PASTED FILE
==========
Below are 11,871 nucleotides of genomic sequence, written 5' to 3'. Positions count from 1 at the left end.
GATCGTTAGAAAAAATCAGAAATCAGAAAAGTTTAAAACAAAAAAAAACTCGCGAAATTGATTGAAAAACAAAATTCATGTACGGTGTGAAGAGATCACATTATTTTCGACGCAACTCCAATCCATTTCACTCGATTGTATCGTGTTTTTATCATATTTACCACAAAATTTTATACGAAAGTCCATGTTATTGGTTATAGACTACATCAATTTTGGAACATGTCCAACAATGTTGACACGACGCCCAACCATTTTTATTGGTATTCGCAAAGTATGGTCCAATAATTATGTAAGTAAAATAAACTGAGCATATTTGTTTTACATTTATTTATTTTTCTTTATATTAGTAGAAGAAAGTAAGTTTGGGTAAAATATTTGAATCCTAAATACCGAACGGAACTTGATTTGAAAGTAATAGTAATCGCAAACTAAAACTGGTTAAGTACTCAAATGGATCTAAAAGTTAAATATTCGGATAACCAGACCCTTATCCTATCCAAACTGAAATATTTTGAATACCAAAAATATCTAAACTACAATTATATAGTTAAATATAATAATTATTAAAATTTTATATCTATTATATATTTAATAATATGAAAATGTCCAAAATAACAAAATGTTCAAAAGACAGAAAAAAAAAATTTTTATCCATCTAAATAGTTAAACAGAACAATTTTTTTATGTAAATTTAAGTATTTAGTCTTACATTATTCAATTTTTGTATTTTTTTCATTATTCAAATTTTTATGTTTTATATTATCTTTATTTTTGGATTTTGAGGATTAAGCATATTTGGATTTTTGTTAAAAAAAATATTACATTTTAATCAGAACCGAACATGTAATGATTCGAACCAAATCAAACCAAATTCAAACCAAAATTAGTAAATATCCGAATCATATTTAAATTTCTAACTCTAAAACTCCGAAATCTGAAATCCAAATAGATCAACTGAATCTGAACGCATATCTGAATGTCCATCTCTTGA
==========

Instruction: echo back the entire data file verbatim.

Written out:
Below are 11,871 nucleotides of genomic sequence, written 5' to 3'. Positions count from 1 at the left end.
GATCGTTAGAAAAAATCAGAAATCAGAAAAGTTTAAAACAAAAAAAAACTCGCGAAATTGATTGAAAAACAAAATTCATGTACGGTGTGAAGAGATCACATTATTTTCGACGCAACTCCAATCCATTTCACTCGATTGTATCGTGTTTTTATCATATTTACCACAAAATTTTATACGAAAGTCCATGTTATTGGTTATAGACTACATCAATTTTGGAACATGTCCAACAATGTTGACACGACGCCCAACCATTTTTATTGGTATTCGCAAAGTATGGTCCAATAATTATGTAAGTAAAATAAACTGAGCATATTTGTTTTACATTTATTTATTTTTCTTTATATTAGTAGAAGAAAGTAAGTTTGGGTAAAATATTTGAATCCTAAATACCGAACGGAACTTGATTTGAAAGTAATAGTAATCGCAAACTAAAACTGGTTAAGTACTCAAATGGATCTAAAAGTTAAATATTCGGATAACCAGACCCTTATCCTATCCAAACTGAAATATTTTGAATACCAAAAATATCTAAACTACAATTATATAGTTAAATATAATAATTATTAAAATTTTATATCTATTATATATTTAATAATATGAAAATGTCCAAAATAACAAAATGTTCAAAAGACAGAAAAAAAAAATTTTTATCCATCTAAATAGTTAAACAGAACAATTTTTTTATGTAAATTTAAGTATTTAGTCTTACATTATTCAATTTTTGTATTTTTTTCATTATTCAAATTTTTATGTTTTATATTATCTTTATTTTTGGATTTTGAGGATTAAGCATATTTGGATTTTTGTTAAAAAAAATATTACATTTTAATCAGAACCGAACATGTAATGATTCGAACCAAATCAAACCAAATTCAAACCAAAATTAGTAAATATCCGAATCATATTTAAATTTCTAACTCTAAAACTCCGAAATCTGAAATCCAAATAGATCAACTGAATCTGAACGCATATCTGAATGTCCATCTCTTGA